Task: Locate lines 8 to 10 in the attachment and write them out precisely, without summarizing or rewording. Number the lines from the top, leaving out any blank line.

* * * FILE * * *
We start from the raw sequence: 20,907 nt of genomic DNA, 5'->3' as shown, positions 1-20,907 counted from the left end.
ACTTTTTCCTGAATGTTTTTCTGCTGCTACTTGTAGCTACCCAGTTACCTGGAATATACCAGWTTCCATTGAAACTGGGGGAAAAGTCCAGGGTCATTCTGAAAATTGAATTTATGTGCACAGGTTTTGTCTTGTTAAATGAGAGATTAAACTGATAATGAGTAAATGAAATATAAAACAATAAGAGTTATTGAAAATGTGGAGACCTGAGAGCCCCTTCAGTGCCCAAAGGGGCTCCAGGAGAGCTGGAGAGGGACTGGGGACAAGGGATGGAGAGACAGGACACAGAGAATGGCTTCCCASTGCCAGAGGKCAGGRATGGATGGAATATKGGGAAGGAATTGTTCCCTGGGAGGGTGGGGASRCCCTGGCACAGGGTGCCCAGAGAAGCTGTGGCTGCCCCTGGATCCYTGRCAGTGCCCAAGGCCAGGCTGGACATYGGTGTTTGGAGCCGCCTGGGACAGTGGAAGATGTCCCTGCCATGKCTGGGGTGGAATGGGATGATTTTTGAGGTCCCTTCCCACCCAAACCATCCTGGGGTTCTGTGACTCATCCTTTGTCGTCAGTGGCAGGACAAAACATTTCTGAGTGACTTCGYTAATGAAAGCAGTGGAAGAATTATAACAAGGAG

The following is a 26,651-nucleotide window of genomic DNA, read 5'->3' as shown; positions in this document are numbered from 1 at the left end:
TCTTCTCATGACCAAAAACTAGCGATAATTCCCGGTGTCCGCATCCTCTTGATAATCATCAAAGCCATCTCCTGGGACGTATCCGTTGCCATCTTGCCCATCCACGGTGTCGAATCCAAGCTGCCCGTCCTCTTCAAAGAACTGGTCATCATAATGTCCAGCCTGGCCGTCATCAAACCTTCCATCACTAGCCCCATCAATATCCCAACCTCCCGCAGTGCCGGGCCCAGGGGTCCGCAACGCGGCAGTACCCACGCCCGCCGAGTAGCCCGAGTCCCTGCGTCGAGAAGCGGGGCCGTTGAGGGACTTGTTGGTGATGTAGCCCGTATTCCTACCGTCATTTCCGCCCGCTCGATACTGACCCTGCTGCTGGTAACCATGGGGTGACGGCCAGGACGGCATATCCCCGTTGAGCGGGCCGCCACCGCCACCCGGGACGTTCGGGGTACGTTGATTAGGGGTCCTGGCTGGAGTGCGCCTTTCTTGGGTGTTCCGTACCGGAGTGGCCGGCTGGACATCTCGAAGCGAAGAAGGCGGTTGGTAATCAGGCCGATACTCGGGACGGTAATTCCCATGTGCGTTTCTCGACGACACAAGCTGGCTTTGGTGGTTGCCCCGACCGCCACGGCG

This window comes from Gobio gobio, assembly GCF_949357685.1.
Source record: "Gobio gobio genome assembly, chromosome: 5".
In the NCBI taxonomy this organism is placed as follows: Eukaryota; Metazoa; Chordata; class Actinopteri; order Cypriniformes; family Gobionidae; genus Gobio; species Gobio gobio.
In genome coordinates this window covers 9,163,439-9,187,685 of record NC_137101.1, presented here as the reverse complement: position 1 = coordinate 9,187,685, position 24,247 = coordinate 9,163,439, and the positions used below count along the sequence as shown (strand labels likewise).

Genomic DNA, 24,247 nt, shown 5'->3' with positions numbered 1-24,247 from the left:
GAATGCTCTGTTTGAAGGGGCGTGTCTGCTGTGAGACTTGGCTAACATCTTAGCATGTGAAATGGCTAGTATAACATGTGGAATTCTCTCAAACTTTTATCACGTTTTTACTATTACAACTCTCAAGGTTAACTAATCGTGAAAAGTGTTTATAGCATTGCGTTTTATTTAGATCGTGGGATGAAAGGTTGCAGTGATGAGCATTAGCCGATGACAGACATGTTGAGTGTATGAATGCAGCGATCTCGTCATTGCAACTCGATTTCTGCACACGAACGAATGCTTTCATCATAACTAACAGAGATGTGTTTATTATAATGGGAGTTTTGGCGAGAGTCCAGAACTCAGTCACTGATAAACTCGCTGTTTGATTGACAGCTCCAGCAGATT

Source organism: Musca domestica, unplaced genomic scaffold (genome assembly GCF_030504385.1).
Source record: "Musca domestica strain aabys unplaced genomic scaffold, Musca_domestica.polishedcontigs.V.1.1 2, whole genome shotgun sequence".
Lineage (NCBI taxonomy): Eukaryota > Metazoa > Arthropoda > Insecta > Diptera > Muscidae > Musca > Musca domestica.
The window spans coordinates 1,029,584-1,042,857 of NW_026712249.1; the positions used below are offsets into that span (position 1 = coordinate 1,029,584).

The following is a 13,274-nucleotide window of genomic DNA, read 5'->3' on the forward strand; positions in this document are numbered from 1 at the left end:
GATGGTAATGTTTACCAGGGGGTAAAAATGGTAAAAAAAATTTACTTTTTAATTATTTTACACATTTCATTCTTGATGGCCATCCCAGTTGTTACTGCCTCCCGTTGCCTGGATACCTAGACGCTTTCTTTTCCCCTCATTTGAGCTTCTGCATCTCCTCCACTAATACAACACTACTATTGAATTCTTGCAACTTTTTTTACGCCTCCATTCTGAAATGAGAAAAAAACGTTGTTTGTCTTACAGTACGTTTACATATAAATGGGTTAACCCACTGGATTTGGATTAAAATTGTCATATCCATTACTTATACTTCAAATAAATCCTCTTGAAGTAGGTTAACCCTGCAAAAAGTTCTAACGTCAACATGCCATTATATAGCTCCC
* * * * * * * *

In genome coordinates this window covers 9,163,439-9,187,685 of record NC_137101.1, presented here as the reverse complement: position 1 = coordinate 9,187,685, position 24,247 = coordinate 9,163,439, and the positions used below count along the sequence as shown (strand labels likewise).

Genomic DNA, 24,247 nt, shown 5'->3' with positions numbered 1-24,247 from the left:
GAATGCTCTGTTTGAAGGGGCGTGTCTGCTGTGAGACTTGGCTAACATCTTAGCATGTGAAATGGCTAGTATAACATGTGGAATTCTCTCAAACTTTTATCACGTTTTTACTATTACAACTCTCAAGGTTAACTAATCGTGAAAAGTGTTTATAGCATTGCGTTTTATTTAGATCGTGGGATGAAAGGTTGCAGTGATGAGCATTAGCCGATGACAGACATGTTGAGTGTATGAATGCAGCGATCTCGTCATTGCAACTCGATTTCTGCACACGAACGAATGCTTTCATCATAACTAACAGAGATGTGTTTATTATAATGGGAGTTTTGGCGAGAGTCCAGAACTCAGTCACTGATAAACTCGCTGTTTGATTGACAGCTCCAGCAGATT